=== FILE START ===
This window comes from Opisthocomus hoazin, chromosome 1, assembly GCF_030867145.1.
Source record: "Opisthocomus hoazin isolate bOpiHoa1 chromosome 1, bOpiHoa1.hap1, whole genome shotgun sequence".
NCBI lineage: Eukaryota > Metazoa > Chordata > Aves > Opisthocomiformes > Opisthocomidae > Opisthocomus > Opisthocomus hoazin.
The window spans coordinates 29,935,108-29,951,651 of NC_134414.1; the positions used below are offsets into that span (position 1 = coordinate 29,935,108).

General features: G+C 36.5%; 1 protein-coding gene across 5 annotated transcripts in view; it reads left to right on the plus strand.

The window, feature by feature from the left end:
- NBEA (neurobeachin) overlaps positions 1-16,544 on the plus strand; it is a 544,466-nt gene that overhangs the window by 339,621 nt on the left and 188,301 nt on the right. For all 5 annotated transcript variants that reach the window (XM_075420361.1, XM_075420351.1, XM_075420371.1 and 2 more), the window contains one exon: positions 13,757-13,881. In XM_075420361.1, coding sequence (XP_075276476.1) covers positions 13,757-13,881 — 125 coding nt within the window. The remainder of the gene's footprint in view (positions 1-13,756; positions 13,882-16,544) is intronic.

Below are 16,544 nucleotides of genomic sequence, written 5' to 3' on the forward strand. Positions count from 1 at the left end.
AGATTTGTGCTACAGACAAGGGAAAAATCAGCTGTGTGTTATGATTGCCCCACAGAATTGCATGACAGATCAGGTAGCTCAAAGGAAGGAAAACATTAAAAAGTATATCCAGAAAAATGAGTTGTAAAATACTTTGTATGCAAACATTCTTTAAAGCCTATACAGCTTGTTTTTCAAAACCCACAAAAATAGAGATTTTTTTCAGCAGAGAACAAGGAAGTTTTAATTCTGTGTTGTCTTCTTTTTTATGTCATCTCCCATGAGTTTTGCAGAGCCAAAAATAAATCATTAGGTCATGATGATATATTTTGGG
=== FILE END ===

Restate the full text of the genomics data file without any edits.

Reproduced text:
This window comes from Opisthocomus hoazin, chromosome 1, assembly GCF_030867145.1.
Source record: "Opisthocomus hoazin isolate bOpiHoa1 chromosome 1, bOpiHoa1.hap1, whole genome shotgun sequence".
NCBI lineage: Eukaryota > Metazoa > Chordata > Aves > Opisthocomiformes > Opisthocomidae > Opisthocomus > Opisthocomus hoazin.
The window spans coordinates 29,935,108-29,951,651 of NC_134414.1; the positions used below are offsets into that span (position 1 = coordinate 29,935,108).

General features: G+C 36.5%; 1 protein-coding gene across 5 annotated transcripts in view; it reads left to right on the plus strand.

The window, feature by feature from the left end:
- NBEA (neurobeachin) overlaps positions 1-16,544 on the plus strand; it is a 544,466-nt gene that overhangs the window by 339,621 nt on the left and 188,301 nt on the right. For all 5 annotated transcript variants that reach the window (XM_075420361.1, XM_075420351.1, XM_075420371.1 and 2 more), the window contains one exon: positions 13,757-13,881. In XM_075420361.1, coding sequence (XP_075276476.1) covers positions 13,757-13,881 — 125 coding nt within the window. The remainder of the gene's footprint in view (positions 1-13,756; positions 13,882-16,544) is intronic.

Below are 16,544 nucleotides of genomic sequence, written 5' to 3' on the forward strand. Positions count from 1 at the left end.
AGATTTGTGCTACAGACAAGGGAAAAATCAGCTGTGTGTTATGATTGCCCCACAGAATTGCATGACAGATCAGGTAGCTCAAAGGAAGGAAAACATTAAAAAGTATATCCAGAAAAATGAGTTGTAAAATACTTTGTATGCAAACATTCTTTAAAGCCTATACAGCTTGTTTTTCAAAACCCACAAAAATAGAGATTTTTTTCAGCAGAGAACAAGGAAGTTTTAATTCTGTGTTGTCTTCTTTTTTATGTCATCTCCCATGAGTTTTGCAGAGCCAAAAATAAATCATTAGGTCATGATGATATATTTTGGG